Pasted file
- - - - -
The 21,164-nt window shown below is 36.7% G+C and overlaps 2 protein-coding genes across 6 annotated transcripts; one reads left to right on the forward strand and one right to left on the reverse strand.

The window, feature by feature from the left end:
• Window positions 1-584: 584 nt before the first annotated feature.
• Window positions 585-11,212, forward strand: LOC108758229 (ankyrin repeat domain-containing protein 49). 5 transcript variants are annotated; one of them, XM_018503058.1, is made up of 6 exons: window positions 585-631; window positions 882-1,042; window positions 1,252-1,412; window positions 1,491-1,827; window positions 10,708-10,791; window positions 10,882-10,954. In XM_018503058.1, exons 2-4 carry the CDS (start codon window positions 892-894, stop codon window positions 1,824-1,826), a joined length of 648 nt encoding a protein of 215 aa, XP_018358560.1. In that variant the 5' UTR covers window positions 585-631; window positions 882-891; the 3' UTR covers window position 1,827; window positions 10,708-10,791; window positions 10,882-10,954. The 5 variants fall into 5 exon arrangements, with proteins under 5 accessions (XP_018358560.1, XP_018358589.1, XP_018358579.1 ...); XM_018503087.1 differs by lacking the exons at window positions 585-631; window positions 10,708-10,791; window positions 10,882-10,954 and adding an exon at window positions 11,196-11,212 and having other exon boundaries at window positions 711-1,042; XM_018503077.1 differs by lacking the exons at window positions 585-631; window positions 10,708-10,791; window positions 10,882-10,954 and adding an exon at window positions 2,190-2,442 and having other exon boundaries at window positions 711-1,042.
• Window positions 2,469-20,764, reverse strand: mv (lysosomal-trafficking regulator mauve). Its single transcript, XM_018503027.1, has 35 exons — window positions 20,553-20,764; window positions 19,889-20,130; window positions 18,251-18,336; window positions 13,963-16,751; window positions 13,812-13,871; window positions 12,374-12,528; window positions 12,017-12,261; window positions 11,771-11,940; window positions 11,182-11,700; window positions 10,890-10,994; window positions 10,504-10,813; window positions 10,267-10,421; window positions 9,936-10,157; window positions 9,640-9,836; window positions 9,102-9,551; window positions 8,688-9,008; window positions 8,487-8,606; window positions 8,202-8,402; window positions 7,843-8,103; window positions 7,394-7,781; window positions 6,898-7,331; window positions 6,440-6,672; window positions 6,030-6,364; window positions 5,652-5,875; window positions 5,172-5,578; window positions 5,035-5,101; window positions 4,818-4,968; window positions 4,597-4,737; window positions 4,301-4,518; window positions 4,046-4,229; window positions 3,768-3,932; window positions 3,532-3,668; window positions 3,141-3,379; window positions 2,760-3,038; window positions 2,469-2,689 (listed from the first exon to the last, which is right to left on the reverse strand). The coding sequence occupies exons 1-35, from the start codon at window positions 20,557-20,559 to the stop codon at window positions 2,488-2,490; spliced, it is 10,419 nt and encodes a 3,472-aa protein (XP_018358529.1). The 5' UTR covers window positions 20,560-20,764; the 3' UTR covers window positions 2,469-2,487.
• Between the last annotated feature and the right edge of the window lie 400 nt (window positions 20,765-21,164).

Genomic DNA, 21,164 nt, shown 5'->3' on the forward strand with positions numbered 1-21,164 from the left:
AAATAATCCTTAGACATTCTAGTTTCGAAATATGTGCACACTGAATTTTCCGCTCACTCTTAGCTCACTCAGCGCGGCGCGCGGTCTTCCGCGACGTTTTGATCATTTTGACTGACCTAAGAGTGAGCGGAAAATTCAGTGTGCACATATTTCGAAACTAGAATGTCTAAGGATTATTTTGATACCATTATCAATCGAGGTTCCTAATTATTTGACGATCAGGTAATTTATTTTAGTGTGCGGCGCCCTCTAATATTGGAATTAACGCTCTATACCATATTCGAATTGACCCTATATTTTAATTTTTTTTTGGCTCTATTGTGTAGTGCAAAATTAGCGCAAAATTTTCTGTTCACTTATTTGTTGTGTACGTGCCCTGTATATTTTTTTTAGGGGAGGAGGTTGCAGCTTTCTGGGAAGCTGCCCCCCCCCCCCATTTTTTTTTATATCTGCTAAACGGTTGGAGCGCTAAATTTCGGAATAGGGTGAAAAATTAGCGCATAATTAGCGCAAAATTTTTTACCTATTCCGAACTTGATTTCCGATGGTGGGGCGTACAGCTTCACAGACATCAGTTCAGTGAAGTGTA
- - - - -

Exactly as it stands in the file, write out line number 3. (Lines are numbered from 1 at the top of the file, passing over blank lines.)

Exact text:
• Window positions 1-584: 584 nt before the first annotated feature.